« Reply #306 on: May 31, 2008, 11:58:49 AM »
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Not as big of an abortion as I was expecting but entirely unnecessary. It was akin to a Brady Bunch reunion in that it's nice to see old friends but you realize it just isn't the same and the magic is gone. I hated the ***SPOILERS**** wedding more than the gophers and the Shia Tarzan bit...that had to be the most tacked on wedding scene I've ever seen. Painful. I'm almost pleased that Sex & the City is taking Indy down to #2 this weekend.
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SiliasRuby

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Re: Indiana Jones and the Kingdom of the Crystal Skull
« Reply #307 on: May 31, 2008, 12:52:05 PM »
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I'm almost pleased that Sex & the City is taking Indy down to #2 this weekend.
Me too. Although, maybe it's a peference but I really don't like to watch TV based movies on the big screen. It just feels wrong. But I hear ya and hope 'Sex' is number 1.
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ElPandaRoyal

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Re: Indiana Jones and the Kingdom of the Crystal Skull
« Reply #308 on: June 07, 2008, 12:59:50 PM »
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I'm almost pleased that Sex & the City is taking Indy down to #2 this weekend.
Me too. Although, maybe it's a peference but I really don't like to watch TV based movies on the big screen. It just feels wrong. But I hear ya and hope 'Sex' is number 1.

But Sex and the City is even worse than Indy  :ponder:
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Gold Trumpet

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Re: Indiana Jones and the Kingdom of the Crystal Skull
« Reply #309 on: June 09, 2008, 06:05:24 PM »
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I had no idea what to expect. I believed the people who said it was just a bad movie, but I have to say this is the most genuine Indiana Jones movie of the series. I know I know, a contradictory comment to most reviews on here, but I really believe this is the kind of movie the series always aspired to become.

Spielberg intended for Indiana Jones and his adventures to be serial stories. He wanted to play into the stories of the 1940s comics. The adventures would be over the top and the dramatics would mix humor with heroics. The stories would be believed in because the combination of both elements wondered the basic imaginations of children. Raiders of the Lost Ark was a general adaptation of the old comic book formula. The tone was quasi serious mixed with a little humor. It made children ooh and awe and adults to return to their childhood, but Spielberg had nowhere to go after that movie but to become more comedic. To get more serious would have took the fun out of the franchise. As an adult he knew the old serial stories were basic pieces of entertainment so he developed the series to encompass more realms of entertainment and comedy. The Last Crusade may have caricature versions of the original characters, but those original character were already old stock adventure types.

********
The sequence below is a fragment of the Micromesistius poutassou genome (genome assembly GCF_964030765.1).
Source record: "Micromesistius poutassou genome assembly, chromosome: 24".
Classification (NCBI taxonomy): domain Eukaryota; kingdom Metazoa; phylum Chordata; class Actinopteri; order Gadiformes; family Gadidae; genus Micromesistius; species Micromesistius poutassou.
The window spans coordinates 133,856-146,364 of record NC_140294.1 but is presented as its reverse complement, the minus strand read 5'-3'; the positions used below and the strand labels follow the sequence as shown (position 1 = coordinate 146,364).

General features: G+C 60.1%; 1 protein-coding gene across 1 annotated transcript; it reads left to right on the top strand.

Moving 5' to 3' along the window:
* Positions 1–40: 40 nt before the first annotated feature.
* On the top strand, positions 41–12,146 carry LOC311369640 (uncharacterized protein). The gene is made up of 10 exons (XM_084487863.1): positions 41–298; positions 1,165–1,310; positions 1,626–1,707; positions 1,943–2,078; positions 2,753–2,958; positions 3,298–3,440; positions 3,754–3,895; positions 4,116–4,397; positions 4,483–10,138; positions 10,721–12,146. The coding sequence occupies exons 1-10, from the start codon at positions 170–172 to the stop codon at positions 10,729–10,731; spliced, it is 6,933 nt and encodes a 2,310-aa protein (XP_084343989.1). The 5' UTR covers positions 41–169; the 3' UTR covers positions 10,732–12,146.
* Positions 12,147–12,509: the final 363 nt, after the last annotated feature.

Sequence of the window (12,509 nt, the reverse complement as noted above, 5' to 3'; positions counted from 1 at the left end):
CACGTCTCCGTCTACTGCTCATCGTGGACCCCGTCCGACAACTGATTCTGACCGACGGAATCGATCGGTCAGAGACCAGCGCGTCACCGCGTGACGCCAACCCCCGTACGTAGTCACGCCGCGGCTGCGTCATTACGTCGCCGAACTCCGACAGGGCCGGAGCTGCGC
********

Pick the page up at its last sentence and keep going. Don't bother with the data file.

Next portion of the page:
The action and adventures in the new one is random and all over the place, but what Indiana Jones movie doesn't have that. The character is the American James Bond. The films aren't meant to be strict stories of adventure set in one locale, but world wide adventures that have exotic and mythical lands as common back drops. I thought one of the pluses of the series was its ability to cram numerous action sequences into any place. Last Crusade has one sequence that begins in a library, goes through tunnels and ends with a boat chase. It's also just an early adventure in the film before later, greater ones. Random has always been the description of the action sequences in the series. The best part about the action sequences in Crystal Skull is that they still have some little bits of character drama within them. In Last Crusade Henry Jones Sr. and Marcus Brody were feeling the bond of reuniting all while fighting bad guys in a tank. In Crystal Skull Indiana first learns and develops bond with his son during chase and rescue sequences. It's a continuation of an earlier development in the series.

The best development is the constant injections of 1950s culture in the movie. Old serials are important today because they are cultural markers of a different time period. Music critic David Hajdu went deep into comic book cultural lore with his new book, but most modern looks at old serial stories make sure to inject as many societal hat tips as possible. From Mutt sparking a greaser/jock fight to the injections of Alien life (and Roswell, too!) all over the story, the movie has numerous markers about the 1950s. Indiana Jones even wanders into an old desert testing town for atomic explosions. The only hat tips to the 1940s in the other movies was the Nazis and wardrobe. The stories were mainly generic adventure stories, but Crystal Skill better fits the realm of most modern serial odes with its consideration of the 1950s culture. Spielberg set up the entire film to be an ode to a by gone era. It's only fitting that he makes the film decorated with as many cultural pieces as possible.